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Can We Make Light Bulbs From Candles?

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For nearly a half century I have watched and participated as one school reform effort after another soared briefly over the horizon and then fell back to earth as awkwardly as a wounded sea gull. Little residue remains of those endeavors except that deposited upon the innovators and designers who conceived and profited from the idea. The extent of their failures is best evidenced by the attention given to current proposals challenging America to "break the mold'' from which our schools have been cast for too long.

There is some likeness of substance between reforms now under way and the earlier disappointments. But the similarity ends there. The most striking divergence is the emerging involvement of the private sector. Business/school partnerships have a long history of success. Today, however, we see examples of the private sector unilaterally assuming responsibility long held by the public for the education of its youth. The Edison Project, America 2000, Teach For America, CHOICE, and the New American Schools Development Corporation typify that impending policy shift.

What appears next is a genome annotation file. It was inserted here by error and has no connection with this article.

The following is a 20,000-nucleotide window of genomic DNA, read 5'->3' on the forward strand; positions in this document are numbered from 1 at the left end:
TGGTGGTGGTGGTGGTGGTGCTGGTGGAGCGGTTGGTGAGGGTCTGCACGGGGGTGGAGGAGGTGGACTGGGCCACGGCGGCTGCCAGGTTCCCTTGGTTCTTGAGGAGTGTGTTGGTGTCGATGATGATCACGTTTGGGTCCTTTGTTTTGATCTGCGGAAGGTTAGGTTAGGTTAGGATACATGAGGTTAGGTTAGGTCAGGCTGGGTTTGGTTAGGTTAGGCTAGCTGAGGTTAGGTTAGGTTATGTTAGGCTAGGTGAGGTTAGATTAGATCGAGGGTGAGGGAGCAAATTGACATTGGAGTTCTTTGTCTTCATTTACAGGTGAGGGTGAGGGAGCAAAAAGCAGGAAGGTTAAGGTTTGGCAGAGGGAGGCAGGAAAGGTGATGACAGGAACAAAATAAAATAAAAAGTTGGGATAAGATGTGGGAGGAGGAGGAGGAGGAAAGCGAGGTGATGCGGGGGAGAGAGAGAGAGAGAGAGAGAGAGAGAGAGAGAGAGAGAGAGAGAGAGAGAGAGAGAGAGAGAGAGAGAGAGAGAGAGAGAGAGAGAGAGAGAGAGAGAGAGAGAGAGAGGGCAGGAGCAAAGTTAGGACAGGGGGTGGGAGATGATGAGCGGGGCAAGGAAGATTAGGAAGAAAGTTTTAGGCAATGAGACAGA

These undertakings only serve to postpone the inevitable day of reckoning. Eventually, the worth of our urban youth and the cost of their schooling must be weighed against that of their peers in other schools in the same nation. Continued postponement of that day magnifies its importance even while it abrades the national conscience. In the meantime, the persistency of our belief in the leveling influence of public education is weakened.

One of the recent endeavors, the New American Schools Development Corporation, might serve as a case study for anyone examining the shattered attempts at major reform since the post World War II era. It is a private, nonprofit, tax-exempt corporation formed at President Bush's request as one of the four tracks of America 2000. Tactically, its goal is to "break the mold'' from which today's schools are cast and to design a replacement. Strategically, NASDC seeks a far greater piece of the action for corporate America in shaping a design compatible with its needs for the next century.